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6 Tips for Advertising Success

by Sean White on Apr 01, 2003

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In “Stay Within Yourself When Advertising” (IDEA Personal Trainer, January 2003, p. 16), four legal advertising guidelines were provided to help ensure that your advertisements are legitimate. Small-business expert Darrell Zahorsky offers six more tips that help ensure they’re good. Once your ads play by the rules, following these guidelines may help you win the advertising game.

Stick With One Message. According to Zahorsky, potential clients should absorb your ad in 3 seconds or less. Its message should be as simple and compelling as the brilliant “Dummies” phenomenon, which profitably clarified the reading choices for people seeking information on anything.

Enhance Your Credibility. Roy H. Williams, author of The Wizard of Ads, says, “Any claim made in your advertising which your customer does not perceive as the truth is a horrible waste of ad dollars.” Any academic or scientific research that supports your message, such as a study demonstrating the health benefits of strength training, tends to make potential clients trust what you have to offer.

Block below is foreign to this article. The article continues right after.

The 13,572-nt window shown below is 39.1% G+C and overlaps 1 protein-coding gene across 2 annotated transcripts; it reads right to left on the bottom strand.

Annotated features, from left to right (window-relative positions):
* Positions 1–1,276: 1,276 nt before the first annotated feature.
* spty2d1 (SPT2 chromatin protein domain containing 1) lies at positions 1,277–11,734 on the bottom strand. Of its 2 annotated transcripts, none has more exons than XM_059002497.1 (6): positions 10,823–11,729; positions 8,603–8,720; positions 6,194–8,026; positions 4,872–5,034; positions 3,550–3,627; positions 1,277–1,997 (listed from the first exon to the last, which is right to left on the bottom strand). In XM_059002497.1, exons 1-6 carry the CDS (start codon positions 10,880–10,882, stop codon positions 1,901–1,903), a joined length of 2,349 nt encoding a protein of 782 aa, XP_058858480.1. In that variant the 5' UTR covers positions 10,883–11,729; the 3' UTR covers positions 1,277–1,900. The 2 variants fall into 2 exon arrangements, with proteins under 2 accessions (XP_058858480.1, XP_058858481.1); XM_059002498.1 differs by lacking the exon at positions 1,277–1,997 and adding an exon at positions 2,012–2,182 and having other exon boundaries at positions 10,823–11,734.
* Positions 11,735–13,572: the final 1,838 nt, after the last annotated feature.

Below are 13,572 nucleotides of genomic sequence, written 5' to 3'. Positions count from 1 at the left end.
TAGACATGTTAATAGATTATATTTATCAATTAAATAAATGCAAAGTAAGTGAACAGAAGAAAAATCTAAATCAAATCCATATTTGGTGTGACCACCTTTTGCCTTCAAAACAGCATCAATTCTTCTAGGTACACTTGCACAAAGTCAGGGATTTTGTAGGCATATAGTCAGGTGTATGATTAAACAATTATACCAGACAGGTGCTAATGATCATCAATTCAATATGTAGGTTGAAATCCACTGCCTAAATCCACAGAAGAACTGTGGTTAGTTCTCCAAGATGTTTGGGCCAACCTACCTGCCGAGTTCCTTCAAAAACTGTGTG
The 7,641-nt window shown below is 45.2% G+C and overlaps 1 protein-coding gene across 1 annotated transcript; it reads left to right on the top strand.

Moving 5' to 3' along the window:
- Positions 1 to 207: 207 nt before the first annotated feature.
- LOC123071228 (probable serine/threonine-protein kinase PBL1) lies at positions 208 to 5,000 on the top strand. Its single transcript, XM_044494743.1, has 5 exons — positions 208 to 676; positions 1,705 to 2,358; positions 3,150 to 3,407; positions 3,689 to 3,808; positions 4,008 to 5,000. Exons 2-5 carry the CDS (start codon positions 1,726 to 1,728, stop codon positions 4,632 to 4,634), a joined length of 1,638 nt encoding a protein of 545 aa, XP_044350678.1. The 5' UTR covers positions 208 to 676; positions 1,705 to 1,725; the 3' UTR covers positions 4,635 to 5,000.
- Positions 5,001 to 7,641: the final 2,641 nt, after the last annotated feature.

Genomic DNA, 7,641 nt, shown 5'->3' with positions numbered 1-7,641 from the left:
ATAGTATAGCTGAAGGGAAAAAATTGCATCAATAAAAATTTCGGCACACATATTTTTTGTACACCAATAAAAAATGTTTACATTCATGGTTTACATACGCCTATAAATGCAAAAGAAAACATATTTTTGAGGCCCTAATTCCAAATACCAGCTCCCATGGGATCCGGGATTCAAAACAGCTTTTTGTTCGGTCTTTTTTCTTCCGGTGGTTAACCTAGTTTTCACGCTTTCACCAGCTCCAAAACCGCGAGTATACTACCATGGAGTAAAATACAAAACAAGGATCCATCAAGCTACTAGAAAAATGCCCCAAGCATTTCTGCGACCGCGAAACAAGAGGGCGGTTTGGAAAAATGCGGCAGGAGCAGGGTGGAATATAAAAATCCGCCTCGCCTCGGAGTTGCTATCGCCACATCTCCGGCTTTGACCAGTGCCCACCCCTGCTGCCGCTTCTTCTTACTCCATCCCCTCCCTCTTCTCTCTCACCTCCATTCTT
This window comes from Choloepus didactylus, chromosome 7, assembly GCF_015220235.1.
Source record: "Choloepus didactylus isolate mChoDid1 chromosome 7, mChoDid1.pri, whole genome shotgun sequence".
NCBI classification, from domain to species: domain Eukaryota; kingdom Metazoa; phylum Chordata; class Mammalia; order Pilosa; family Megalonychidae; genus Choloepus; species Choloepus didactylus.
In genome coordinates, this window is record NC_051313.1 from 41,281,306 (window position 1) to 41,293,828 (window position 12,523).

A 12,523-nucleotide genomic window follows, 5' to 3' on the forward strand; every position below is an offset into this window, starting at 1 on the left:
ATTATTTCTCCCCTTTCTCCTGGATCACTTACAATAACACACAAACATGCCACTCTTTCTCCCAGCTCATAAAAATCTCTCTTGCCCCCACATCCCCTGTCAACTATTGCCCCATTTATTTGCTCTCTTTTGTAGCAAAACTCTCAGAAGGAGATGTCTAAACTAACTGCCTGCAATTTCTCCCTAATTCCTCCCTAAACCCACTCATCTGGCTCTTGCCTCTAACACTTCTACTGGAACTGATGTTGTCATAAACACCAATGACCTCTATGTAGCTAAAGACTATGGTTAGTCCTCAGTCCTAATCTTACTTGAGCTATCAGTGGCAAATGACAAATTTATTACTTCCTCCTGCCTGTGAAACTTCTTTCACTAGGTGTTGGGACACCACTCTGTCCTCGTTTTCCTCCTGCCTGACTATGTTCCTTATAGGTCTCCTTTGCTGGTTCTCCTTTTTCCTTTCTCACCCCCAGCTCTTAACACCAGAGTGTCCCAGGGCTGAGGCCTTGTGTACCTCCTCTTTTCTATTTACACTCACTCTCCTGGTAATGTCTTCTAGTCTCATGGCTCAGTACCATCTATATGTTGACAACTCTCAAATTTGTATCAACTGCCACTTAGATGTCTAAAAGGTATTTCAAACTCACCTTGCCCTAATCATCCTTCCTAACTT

Test, Test, Test. You must make every advertising dollar pay off, so use coupons, codes and specials to evaluate your ad’s headline, timing and placement. Test only one item and one medium at a time. The testing itself isn’t hard; for a few weeks, just ask all of your new clients how they heard of your business.

Be Accessible. Piquing potential clients’ curiosity does no good if they can’t learn more. Include your Web and e-mail addresses, phone and fax numbers, and business address on all of your ads.

Tailor Your Ads to Their Targets. Never attempt to reach more than one type of person in any ad. For instance, if meant for a men’s publication, your ad shouldn’t talk about how one can get back into prepregnancy shape.

Leave Them Wanting More. In your ad, don’t tell potential clients how you can help improve their fitness; that sort of information may go right over their heads. Just tell them that you can help improve their fitness. Once interested, they’ll contact you for more information. You can then explain your business better.

IDEA Personal Trainer, Volume 2004, Issue 4

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About the Author

Sean White

Sean White IDEA Author/Presenter